Time flows ever forward yet the troubles of the past seem to still find their way into countries that managed to leave behind colonial status but not colonial issues regarding equality for native peoples.
There are many reasons for such reasons to remain, we cannot expect generations of segregation and oppression to disappear just because a country is suddenly “free”, and yet there is also a matter of mentality to be addressed.
That would be the mentality of seeing inequality as a merely economic issue, ignoring its social and cultural aspects. The fact that this allows for bombastic headlines announcing millionaire numbers in economic stimulants is certainly also a factor.
Not just of money is equality made, but of measurable and concrete outcomes, which should be at the forefront of any serious policy or project that claims to be for the equality of native peoples.
In this article, we shall see how fomenting access to education is key in reaching such outcomes.
Reduced Income Inequality
One of the major issues with governmental handouts in the forms of stimulus packages is that it is an awfully short-term solution, as the money often spent outside of native communities and has no further impact on reducing inequality.
Access to higher education, on the other hand, allows for individuals from indigenous communities to apply for higher paying jobs that will provide a safer source of income for them and their families, as we will see later on.
The presence of quality public education also bridges this gap as it allows for children from poorer families to pursue higher education even if their parents do not have the same resources.
Academic literature that supports such claims is not hard to find, either as the effects of solid public education at a base level and access to higher education can be seen on several countries.
A great example of outcome focused policies in this sector is the Native American scholarship program in the US which offer several student funding programs for indigenous students.
Increased Political Representation
Another relevant aspect of access to higher education is that it directly affects an individual’s engagement in political matters, as was revealed by yet another study, which means that increasing it for indigenous peoples directly impacts their ability to represent themselves.
Greater political engagement means that people of indigenous background will not only have greater voter turnout rates, thus increasing the chance for representatives aligned with their interests to be elected, but that they have a greater chance of pursuing political careers.
These politicians of indigenous background are also in a prime to bring issues specific to their group into the forefront of political debate, giving issues specific to native groups their due attention.
There is also the fact that when a greater number of people from an indigenous background engage in civil discourse on the public sphere, awareness about issues that directly affect them also increases.
All of this corroborates for a political landscape that is much more friendly towards the interests of native peoples, from which policies that have concrete, measurable impact beyond mere handouts may incur.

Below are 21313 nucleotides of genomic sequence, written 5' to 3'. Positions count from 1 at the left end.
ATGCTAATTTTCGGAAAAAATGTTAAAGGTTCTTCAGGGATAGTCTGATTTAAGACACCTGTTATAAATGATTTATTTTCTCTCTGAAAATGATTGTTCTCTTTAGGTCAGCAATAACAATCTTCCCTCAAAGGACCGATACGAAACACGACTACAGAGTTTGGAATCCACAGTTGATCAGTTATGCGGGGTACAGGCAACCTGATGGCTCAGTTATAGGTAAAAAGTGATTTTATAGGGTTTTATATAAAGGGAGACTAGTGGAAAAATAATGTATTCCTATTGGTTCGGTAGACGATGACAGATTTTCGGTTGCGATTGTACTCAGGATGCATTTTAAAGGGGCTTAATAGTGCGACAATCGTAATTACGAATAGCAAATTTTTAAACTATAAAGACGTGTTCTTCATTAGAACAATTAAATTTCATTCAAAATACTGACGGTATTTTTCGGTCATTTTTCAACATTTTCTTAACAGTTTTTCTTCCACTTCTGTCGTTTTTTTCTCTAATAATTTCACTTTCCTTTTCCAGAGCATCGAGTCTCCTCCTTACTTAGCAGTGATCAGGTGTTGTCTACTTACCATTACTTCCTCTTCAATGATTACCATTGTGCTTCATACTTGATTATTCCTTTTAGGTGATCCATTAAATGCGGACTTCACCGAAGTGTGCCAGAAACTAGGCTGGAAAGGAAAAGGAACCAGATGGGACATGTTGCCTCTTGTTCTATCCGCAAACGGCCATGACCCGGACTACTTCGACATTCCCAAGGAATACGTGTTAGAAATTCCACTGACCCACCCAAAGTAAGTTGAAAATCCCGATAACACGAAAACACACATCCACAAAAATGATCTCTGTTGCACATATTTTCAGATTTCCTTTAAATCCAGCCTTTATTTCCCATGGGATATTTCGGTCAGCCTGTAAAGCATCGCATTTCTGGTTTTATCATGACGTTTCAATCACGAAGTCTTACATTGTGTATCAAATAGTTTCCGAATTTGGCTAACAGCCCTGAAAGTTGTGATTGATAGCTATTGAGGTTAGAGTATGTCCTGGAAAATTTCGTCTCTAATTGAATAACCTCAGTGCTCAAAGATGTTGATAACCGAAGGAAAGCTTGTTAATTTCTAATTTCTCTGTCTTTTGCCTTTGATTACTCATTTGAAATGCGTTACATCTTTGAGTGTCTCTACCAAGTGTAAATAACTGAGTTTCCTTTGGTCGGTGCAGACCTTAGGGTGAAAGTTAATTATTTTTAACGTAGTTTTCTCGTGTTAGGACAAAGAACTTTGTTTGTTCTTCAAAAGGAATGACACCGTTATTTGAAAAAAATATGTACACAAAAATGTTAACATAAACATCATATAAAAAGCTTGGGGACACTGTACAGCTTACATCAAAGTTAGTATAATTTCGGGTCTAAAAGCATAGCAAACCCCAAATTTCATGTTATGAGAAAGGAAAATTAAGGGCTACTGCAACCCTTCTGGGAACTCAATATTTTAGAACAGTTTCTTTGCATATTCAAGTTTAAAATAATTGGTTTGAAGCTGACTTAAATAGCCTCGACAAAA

Giving members of an indigenous population the opportunity to pursue an academic career also gives them a path into the very forefront of cultural development, allowing indigenous points of view to become a part of the collective imaginary.
This is of extreme importance to the elimination of social barriers for indigenous peoples, as books, movies and songs that represent their point of view can dispel prejudice and foment empathy in a way that no policy can.
A great example of this is the Maori writer, Alan Duff who through uses his novels as a way to reveal to readers the struggles of native Maori to expose the situation of inequality in New Zealand and the violence that ensues from it.
This greater representation will not only help in fighting harmful stereotypes about different indigenous groups, but increase wider societal support for them by raising awareness about their issues and needs.
Greater access to education also allows for indigenous leadership capable of coordinating action to arise and drive efforts for greater equality on a more localized scale from within organisations.
A great example of this is the creation of a Maori network within Fletcher building, through which workers from an indigenous background were able to support each other and even coordinate for greater linguistic inclusion in the work space.
The formation of this leadership is also essential for bypassing implicit bias or just outright prejudice within companies and organizations, making it an essential tool in the building of fairer and more equal societies.
All of a sudden, it becomes a lot more difficult to be prejudiced against indigenous peoples when they will not only talk to each other about it, but effectively coordinate to counteract said prejudice.
One of the main reasons as to why inequality is reduced to a merely economic problem is that it becomes much easier to address, as well as much more profitable from a public relations point of view.
After all, any public figure can announce an act of charity with big numbers for the headlines, pose for some complementing pictures and then stand for ovation while having contributed very little to what actually matters.
The fight for equality is not just a matter of money, but rather of improving lives on a generational level and removing the barriers that keep vulnerable groups like indigenous peoples from progressing.
Hopefully this article has opened your eyes to that.